Don’t get me wrong guys. I have no intension of leaving the business. Just wanted to vent a little frustration. Each of you are right in your comments. Thanks. Tomorrow may be better. If not, what can not be remedied must be endured…
By the way, all these home inspection schools are leading people down a path that is simply not true. Unbelievable how desperate some people are. Crazy. The worst economy I have ever seen in my lifetime.
I never would have gotten in if in desperation I’d not gone to the local community College to try and find training in a new field not yet determined.
At the same time I was taking a RE Course to become an Agent (why do I always think Matrix on that word)?
Anyway I told my Broker Instructor I had read about HI being the new hot field that the State recommends and here is what he said…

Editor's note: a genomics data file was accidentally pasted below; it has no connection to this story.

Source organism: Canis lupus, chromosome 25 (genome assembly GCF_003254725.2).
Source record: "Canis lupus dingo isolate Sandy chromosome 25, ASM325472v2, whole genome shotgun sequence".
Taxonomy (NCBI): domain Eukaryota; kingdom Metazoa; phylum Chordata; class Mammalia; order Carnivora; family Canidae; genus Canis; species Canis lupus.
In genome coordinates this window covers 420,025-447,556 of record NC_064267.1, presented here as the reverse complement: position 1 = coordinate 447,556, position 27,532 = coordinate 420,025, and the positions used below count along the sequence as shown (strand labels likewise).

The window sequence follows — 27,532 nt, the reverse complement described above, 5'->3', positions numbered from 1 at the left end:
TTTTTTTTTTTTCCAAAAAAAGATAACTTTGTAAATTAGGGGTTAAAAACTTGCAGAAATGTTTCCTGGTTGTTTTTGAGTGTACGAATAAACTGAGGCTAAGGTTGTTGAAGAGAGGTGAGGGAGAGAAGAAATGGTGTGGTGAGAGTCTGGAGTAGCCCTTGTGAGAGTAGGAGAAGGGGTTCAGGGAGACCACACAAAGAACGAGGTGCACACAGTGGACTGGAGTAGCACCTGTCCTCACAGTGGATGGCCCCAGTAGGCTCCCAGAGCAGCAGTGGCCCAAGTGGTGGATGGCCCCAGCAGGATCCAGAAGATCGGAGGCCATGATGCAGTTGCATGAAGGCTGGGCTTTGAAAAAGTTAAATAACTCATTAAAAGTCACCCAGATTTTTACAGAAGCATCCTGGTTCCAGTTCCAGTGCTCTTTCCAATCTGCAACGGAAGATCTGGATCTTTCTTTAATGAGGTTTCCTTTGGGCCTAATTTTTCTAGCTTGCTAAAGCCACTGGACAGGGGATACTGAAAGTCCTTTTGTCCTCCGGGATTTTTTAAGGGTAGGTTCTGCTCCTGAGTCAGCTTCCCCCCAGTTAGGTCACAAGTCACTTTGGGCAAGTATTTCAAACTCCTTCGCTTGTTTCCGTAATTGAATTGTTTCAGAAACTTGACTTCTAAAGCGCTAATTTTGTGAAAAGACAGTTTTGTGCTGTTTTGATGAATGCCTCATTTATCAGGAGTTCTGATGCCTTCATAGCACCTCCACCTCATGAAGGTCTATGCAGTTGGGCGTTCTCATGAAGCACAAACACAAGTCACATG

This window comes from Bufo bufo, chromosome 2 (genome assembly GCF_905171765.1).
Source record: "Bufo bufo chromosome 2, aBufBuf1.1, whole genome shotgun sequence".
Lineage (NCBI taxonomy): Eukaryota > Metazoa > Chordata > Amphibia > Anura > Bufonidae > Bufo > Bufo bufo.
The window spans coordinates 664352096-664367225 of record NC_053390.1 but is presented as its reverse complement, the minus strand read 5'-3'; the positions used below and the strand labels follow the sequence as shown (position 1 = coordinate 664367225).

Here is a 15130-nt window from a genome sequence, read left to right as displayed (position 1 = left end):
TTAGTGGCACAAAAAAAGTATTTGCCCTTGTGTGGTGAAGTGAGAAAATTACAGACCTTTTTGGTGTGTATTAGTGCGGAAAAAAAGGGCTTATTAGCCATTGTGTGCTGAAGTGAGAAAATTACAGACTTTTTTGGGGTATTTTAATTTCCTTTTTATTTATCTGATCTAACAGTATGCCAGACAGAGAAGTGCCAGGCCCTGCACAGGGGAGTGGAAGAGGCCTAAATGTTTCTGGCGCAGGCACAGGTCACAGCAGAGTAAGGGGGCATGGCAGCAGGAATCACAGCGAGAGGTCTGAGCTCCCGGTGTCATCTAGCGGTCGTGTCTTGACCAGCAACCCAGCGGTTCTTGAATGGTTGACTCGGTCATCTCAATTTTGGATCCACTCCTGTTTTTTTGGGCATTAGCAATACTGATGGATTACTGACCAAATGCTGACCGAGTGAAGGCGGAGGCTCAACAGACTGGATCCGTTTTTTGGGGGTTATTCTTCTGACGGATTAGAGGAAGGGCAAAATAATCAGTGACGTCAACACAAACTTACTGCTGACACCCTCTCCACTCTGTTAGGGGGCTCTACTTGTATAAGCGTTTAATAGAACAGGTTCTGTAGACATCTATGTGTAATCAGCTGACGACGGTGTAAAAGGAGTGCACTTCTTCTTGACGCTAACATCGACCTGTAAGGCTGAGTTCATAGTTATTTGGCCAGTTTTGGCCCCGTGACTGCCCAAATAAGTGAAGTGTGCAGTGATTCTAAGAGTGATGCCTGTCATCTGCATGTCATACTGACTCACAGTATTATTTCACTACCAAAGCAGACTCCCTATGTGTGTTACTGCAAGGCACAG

Bob people like me get rich buying and selling RE and all your work is going to come from guys like me.
What do you think is going to happen when you kill my deal with your Inspection.
You are either going to do what I say or you are going to go hungry.
I told him I was going to learn how to use a computer and market straight to my future clients.
He just laughed at me.
Just got back from my morning job Downtown where I was hired by a Broker because I do find issues.
I also have multiple website and referrals from past clients that liked my thoroughness.
Just had UPS drop off what is now my 4th computer in 5 years.
I did not start rocking till a little over 2 years ago when I made the decision to quit my other job and sink or swim.